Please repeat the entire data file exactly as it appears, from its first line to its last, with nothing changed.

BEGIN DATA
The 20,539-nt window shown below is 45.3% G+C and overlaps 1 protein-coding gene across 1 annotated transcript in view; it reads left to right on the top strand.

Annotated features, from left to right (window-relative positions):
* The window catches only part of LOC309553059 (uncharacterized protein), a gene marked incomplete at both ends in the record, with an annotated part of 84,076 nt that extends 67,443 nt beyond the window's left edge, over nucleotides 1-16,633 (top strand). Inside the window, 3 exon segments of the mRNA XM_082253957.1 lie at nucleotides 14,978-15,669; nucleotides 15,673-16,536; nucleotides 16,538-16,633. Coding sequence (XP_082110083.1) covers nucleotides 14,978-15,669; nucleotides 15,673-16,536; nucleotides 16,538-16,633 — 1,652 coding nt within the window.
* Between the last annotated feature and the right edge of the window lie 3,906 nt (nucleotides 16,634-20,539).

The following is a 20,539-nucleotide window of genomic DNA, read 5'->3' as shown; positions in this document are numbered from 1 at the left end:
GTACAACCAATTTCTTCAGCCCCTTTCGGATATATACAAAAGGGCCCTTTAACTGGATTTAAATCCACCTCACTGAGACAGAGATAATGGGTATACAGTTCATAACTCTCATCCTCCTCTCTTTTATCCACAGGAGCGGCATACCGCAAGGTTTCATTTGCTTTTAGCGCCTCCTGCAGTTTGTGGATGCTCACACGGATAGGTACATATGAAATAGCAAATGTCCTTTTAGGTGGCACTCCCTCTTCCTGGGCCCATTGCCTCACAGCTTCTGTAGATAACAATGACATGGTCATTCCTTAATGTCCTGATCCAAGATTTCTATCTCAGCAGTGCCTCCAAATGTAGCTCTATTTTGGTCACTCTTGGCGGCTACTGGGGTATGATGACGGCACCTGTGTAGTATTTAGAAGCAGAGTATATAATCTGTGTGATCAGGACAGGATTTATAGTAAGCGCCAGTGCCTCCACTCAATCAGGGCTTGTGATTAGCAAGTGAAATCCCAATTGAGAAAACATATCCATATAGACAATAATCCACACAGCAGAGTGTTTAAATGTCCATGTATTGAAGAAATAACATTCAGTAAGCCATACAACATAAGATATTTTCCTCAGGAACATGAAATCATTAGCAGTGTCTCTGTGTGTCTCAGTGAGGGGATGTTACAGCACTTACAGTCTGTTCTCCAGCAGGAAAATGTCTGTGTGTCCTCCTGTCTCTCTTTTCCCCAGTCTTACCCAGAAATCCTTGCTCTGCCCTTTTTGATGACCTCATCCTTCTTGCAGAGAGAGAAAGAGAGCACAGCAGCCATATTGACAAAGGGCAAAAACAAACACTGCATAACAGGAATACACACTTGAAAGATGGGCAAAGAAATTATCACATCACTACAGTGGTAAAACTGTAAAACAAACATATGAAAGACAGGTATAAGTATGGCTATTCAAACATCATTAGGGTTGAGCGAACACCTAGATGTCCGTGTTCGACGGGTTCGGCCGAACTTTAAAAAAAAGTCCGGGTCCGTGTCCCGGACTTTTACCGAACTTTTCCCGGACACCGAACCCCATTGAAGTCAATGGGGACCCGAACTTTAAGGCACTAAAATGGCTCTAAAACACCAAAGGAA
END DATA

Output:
The 20,539-nt window shown below is 45.3% G+C and overlaps 1 protein-coding gene across 1 annotated transcript in view; it reads left to right on the top strand.

Annotated features, from left to right (window-relative positions):
* The window catches only part of LOC309553059 (uncharacterized protein), a gene marked incomplete at both ends in the record, with an annotated part of 84,076 nt that extends 67,443 nt beyond the window's left edge, over nucleotides 1-16,633 (top strand). Inside the window, 3 exon segments of the mRNA XM_082253957.1 lie at nucleotides 14,978-15,669; nucleotides 15,673-16,536; nucleotides 16,538-16,633. Coding sequence (XP_082110083.1) covers nucleotides 14,978-15,669; nucleotides 15,673-16,536; nucleotides 16,538-16,633 — 1,652 coding nt within the window.
* Between the last annotated feature and the right edge of the window lie 3,906 nt (nucleotides 16,634-20,539).

The following is a 20,539-nucleotide window of genomic DNA, read 5'->3' as shown; positions in this document are numbered from 1 at the left end:
GTACAACCAATTTCTTCAGCCCCTTTCGGATATATACAAAAGGGCCCTTTAACTGGATTTAAATCCACCTCACTGAGACAGAGATAATGGGTATACAGTTCATAACTCTCATCCTCCTCTCTTTTATCCACAGGAGCGGCATACCGCAAGGTTTCATTTGCTTTTAGCGCCTCCTGCAGTTTGTGGATGCTCACACGGATAGGTACATATGAAATAGCAAATGTCCTTTTAGGTGGCACTCCCTCTTCCTGGGCCCATTGCCTCACAGCTTCTGTAGATAACAATGACATGGTCATTCCTTAATGTCCTGATCCAAGATTTCTATCTCAGCAGTGCCTCCAAATGTAGCTCTATTTTGGTCACTCTTGGCGGCTACTGGGGTATGATGACGGCACCTGTGTAGTATTTAGAAGCAGAGTATATAATCTGTGTGATCAGGACAGGATTTATAGTAAGCGCCAGTGCCTCCACTCAATCAGGGCTTGTGATTAGCAAGTGAAATCCCAATTGAGAAAACATATCCATATAGACAATAATCCACACAGCAGAGTGTTTAAATGTCCATGTATTGAAGAAATAACATTCAGTAAGCCATACAACATAAGATATTTTCCTCAGGAACATGAAATCATTAGCAGTGTCTCTGTGTGTCTCAGTGAGGGGATGTTACAGCACTTACAGTCTGTTCTCCAGCAGGAAAATGTCTGTGTGTCCTCCTGTCTCTCTTTTCCCCAGTCTTACCCAGAAATCCTTGCTCTGCCCTTTTTGATGACCTCATCCTTCTTGCAGAGAGAGAAAGAGAGCACAGCAGCCATATTGACAAAGGGCAAAAACAAACACTGCATAACAGGAATACACACTTGAAAGATGGGCAAAGAAATTATCACATCACTACAGTGGTAAAACTGTAAAACAAACATATGAAAGACAGGTATAAGTATGGCTATTCAAACATCATTAGGGTTGAGCGAACACCTAGATGTCCGTGTTCGACGGGTTCGGCCGAACTTTAAAAAAAAGTCCGGGTCCGTGTCCCGGACTTTTACCGAACTTTTCCCGGACACCGAACCCCATTGAAGTCAATGGGGACCCGAACTTTAAGGCACTAAAATGGCTCTAAAACACCAAAGGAA